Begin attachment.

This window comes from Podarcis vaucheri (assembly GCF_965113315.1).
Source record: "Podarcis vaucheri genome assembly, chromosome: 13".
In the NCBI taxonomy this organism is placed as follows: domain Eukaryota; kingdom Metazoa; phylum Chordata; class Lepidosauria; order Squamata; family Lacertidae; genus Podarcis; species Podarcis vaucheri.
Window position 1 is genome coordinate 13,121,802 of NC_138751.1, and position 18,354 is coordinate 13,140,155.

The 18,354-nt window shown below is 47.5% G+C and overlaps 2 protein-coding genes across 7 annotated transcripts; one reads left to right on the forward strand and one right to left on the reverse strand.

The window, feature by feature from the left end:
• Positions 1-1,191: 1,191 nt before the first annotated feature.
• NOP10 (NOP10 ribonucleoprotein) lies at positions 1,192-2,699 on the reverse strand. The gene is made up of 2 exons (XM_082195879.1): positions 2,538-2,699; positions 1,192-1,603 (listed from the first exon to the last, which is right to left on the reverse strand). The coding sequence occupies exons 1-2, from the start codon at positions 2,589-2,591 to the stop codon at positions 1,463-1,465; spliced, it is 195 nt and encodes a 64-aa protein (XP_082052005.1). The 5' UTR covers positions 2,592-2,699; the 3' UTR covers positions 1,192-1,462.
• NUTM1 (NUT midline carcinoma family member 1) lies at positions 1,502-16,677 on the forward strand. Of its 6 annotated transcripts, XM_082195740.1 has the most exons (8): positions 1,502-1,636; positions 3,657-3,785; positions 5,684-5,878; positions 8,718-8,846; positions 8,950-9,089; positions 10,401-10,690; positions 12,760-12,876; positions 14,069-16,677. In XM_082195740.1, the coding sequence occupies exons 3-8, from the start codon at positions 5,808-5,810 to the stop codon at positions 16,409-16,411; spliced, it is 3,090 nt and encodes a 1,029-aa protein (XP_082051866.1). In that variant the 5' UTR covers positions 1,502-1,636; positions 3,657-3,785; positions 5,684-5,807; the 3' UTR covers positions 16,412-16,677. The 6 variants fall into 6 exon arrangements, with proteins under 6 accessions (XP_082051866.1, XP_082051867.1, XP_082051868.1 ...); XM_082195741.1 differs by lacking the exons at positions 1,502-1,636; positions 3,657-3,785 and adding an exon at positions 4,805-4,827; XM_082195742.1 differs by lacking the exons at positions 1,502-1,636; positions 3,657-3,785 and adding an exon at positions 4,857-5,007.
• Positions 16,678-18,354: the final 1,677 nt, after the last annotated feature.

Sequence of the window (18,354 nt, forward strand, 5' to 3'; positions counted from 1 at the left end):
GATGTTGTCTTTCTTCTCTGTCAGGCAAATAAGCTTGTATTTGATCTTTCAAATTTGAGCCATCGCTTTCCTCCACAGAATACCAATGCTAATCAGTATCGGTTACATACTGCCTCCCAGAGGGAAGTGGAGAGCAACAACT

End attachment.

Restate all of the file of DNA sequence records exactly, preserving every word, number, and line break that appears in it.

This window comes from Podarcis vaucheri (assembly GCF_965113315.1).
Source record: "Podarcis vaucheri genome assembly, chromosome: 13".
In the NCBI taxonomy this organism is placed as follows: domain Eukaryota; kingdom Metazoa; phylum Chordata; class Lepidosauria; order Squamata; family Lacertidae; genus Podarcis; species Podarcis vaucheri.
Window position 1 is genome coordinate 13,121,802 of NC_138751.1, and position 18,354 is coordinate 13,140,155.

The 18,354-nt window shown below is 47.5% G+C and overlaps 2 protein-coding genes across 7 annotated transcripts; one reads left to right on the forward strand and one right to left on the reverse strand.

The window, feature by feature from the left end:
• Positions 1-1,191: 1,191 nt before the first annotated feature.
• NOP10 (NOP10 ribonucleoprotein) lies at positions 1,192-2,699 on the reverse strand. The gene is made up of 2 exons (XM_082195879.1): positions 2,538-2,699; positions 1,192-1,603 (listed from the first exon to the last, which is right to left on the reverse strand). The coding sequence occupies exons 1-2, from the start codon at positions 2,589-2,591 to the stop codon at positions 1,463-1,465; spliced, it is 195 nt and encodes a 64-aa protein (XP_082052005.1). The 5' UTR covers positions 2,592-2,699; the 3' UTR covers positions 1,192-1,462.
• NUTM1 (NUT midline carcinoma family member 1) lies at positions 1,502-16,677 on the forward strand. Of its 6 annotated transcripts, XM_082195740.1 has the most exons (8): positions 1,502-1,636; positions 3,657-3,785; positions 5,684-5,878; positions 8,718-8,846; positions 8,950-9,089; positions 10,401-10,690; positions 12,760-12,876; positions 14,069-16,677. In XM_082195740.1, the coding sequence occupies exons 3-8, from the start codon at positions 5,808-5,810 to the stop codon at positions 16,409-16,411; spliced, it is 3,090 nt and encodes a 1,029-aa protein (XP_082051866.1). In that variant the 5' UTR covers positions 1,502-1,636; positions 3,657-3,785; positions 5,684-5,807; the 3' UTR covers positions 16,412-16,677. The 6 variants fall into 6 exon arrangements, with proteins under 6 accessions (XP_082051866.1, XP_082051867.1, XP_082051868.1 ...); XM_082195741.1 differs by lacking the exons at positions 1,502-1,636; positions 3,657-3,785 and adding an exon at positions 4,805-4,827; XM_082195742.1 differs by lacking the exons at positions 1,502-1,636; positions 3,657-3,785 and adding an exon at positions 4,857-5,007.
• Positions 16,678-18,354: the final 1,677 nt, after the last annotated feature.

Sequence of the window (18,354 nt, forward strand, 5' to 3'; positions counted from 1 at the left end):
GATGTTGTCTTTCTTCTCTGTCAGGCAAATAAGCTTGTATTTGATCTTTCAAATTTGAGCCATCGCTTTCCTCCACAGAATACCAATGCTAATCAGTATCGGTTACATACTGCCTCCCAGAGGGAAGTGGAGAGCAACAACT